In the meantime, since HDMI is new, many video displays offer only one or two inputs and some users already have several  different components with HDMI outputs capable  (in the best of all possible worlds) of offering the highest-quality images. DVD players, satellite receivers, DVD recorders, TiVos, AV preamps and receivers, computers and computer gaming gear are all beginning to have HDMI connections. They may be forced to manually unplug and plug in their various components to their video display. This can be a major hassle, especially with wall-mounted flat screens, and the constant wear on the delicate mini-connectors can eventually cause breakdowns.

Thus the need for a simple HDMI switcher, which the HS-42A is. It switches only four different HDMI sources’ video (another PureLink model switches six), but also switches at the same time the HD digital audio content to your AV preamp or receiver. (If you are using six-channel analog surround too, you will have to run that directly into your preamp or receiver.)   Single longer HDMI cables can cause problems over ten feet or so due to the technology’s sensitivity to length, resulting in blinking images or even blackouts. Naturally, adding both an HDMI cable from a component to the switcher plus another from the switcher to your display is going to lengthen the total run. Therefore, the HS-42A features amplification of all the signals going thru it. In fact, using special fiber optical HDMI cables the video display could be extended up to 330 ft. from the switcher.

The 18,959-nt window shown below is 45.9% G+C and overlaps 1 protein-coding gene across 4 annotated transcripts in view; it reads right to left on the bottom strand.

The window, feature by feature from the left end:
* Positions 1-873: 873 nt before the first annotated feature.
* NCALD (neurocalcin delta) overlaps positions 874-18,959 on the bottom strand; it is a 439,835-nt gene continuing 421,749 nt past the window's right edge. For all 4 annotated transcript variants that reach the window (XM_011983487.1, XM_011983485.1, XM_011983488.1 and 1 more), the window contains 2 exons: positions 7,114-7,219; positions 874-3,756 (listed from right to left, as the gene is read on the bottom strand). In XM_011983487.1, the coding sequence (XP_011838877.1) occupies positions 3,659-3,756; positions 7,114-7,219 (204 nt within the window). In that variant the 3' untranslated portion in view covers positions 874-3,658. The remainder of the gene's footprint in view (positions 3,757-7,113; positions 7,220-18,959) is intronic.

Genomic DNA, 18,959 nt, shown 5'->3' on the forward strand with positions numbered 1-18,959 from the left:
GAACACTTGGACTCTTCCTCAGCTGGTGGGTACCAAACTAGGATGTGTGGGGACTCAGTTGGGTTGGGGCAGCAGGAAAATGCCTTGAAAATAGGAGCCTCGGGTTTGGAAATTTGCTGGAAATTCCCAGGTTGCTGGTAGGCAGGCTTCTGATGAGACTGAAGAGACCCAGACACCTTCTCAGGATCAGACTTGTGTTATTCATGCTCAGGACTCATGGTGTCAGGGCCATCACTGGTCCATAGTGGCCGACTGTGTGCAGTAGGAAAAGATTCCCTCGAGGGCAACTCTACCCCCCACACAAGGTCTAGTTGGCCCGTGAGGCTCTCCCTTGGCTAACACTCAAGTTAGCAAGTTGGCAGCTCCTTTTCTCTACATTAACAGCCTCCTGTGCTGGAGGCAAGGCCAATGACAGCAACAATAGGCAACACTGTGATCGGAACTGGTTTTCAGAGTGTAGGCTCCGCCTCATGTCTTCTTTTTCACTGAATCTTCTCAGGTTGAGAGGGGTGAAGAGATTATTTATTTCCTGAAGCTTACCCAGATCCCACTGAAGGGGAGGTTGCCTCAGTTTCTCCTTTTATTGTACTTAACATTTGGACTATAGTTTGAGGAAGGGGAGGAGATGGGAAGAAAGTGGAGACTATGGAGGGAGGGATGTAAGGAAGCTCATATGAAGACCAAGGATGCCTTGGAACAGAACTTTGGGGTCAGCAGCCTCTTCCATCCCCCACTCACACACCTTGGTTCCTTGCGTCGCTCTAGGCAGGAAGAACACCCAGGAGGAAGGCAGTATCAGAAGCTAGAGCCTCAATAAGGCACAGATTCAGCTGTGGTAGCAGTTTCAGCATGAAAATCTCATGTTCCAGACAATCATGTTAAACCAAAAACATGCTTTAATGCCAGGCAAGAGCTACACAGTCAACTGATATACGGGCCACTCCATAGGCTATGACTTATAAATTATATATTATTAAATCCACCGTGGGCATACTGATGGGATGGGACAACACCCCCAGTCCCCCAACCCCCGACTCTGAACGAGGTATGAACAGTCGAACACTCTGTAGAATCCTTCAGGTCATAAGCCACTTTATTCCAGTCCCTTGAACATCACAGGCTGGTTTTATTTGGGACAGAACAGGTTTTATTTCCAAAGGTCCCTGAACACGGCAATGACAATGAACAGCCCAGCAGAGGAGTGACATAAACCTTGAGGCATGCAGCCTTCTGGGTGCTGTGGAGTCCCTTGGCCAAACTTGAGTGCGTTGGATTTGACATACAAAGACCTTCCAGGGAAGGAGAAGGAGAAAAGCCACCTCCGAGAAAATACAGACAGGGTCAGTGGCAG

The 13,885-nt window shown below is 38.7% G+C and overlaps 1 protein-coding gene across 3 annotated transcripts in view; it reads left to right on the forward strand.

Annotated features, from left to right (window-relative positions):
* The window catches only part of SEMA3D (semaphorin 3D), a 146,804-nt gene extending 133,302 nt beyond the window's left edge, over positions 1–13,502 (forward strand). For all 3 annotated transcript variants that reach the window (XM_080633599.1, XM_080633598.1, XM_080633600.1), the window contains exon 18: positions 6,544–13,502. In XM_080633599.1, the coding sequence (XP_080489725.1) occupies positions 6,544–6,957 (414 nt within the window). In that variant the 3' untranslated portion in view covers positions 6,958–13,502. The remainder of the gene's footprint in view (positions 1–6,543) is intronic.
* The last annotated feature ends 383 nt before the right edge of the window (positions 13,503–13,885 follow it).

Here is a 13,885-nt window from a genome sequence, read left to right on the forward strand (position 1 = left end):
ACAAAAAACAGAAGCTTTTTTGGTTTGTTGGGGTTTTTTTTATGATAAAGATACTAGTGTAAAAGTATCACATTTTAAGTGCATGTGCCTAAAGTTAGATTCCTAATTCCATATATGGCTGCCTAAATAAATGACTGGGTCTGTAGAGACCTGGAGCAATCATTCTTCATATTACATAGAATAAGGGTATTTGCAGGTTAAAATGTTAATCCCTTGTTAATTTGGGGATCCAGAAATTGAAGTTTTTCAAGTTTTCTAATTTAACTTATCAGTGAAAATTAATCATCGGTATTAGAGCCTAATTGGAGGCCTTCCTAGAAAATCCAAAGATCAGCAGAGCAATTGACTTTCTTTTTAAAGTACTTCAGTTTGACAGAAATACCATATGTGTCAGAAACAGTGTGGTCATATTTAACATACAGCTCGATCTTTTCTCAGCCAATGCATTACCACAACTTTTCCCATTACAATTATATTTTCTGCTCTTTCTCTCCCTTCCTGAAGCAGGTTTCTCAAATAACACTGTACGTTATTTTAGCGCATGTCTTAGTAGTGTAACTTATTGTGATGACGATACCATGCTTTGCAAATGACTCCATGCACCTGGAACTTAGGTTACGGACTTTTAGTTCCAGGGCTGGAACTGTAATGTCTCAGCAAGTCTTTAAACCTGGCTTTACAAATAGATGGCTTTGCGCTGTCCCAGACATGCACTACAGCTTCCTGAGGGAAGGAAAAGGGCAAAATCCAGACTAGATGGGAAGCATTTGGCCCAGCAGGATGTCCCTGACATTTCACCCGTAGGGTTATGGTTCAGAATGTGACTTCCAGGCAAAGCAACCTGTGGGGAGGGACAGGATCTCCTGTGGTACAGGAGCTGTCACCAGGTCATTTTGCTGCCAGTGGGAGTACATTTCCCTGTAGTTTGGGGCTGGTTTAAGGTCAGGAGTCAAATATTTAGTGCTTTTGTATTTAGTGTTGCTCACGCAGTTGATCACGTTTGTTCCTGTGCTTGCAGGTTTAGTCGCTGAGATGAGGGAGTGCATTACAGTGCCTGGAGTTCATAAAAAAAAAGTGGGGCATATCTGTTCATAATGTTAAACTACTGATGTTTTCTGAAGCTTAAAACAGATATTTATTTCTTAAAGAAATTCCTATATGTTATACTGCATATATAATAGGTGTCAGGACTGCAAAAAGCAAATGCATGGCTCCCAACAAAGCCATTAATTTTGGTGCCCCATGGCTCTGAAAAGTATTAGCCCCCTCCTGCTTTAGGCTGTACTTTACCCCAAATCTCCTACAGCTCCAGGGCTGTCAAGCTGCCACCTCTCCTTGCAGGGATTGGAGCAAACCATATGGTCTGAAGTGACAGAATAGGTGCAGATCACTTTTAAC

Other special features of the HS-42A is the RS-232 Control, which allows connecting to a PC to automatically switch the sources on a timer arrangement. The manual has the comment set so you can set up your PC to interface with the switcher in various ways. A tiny remote control is also provided. It has four simple buttons for each of the four inputs, plus an on/off button. (Don’t lose it down the seat cushions.) It should be easy to find the command to cycle thru the four inputs to add that to a universal remote control so you don’t need to add yet another remote to your stable. No software has to be installed to use the switcher, and it has full HDCP support on every output.

So how does it switch? It works fine. The four LEDs light up so you can clearly see which input is feeding your video display. The only problem is the song and dance the video signal went thru – at least with my Samsung DLP display – before it finally “shook hands” and furnished a steady picture. It didn’t matter what the source was (I only had a couple of DVD players at hand) or whether I used HMDI 1 or HDMI 2 on the back of the Samsung. What I got was a few seconds each of various color fields, a screen of video noise, a black screen, and a warning notice that “signal is weak or intermittent.” Sometimes it took nearly a minute to settle down. And I was using six foot cables.  Results may be different with other HDMI displays but I didn’t have them available. Any such hassles are clearly a result of the iffy HDMI technology rather than the design of the HS-42A.  I’m sure results would be similar with the other HDMI switchers.

 - John Sunier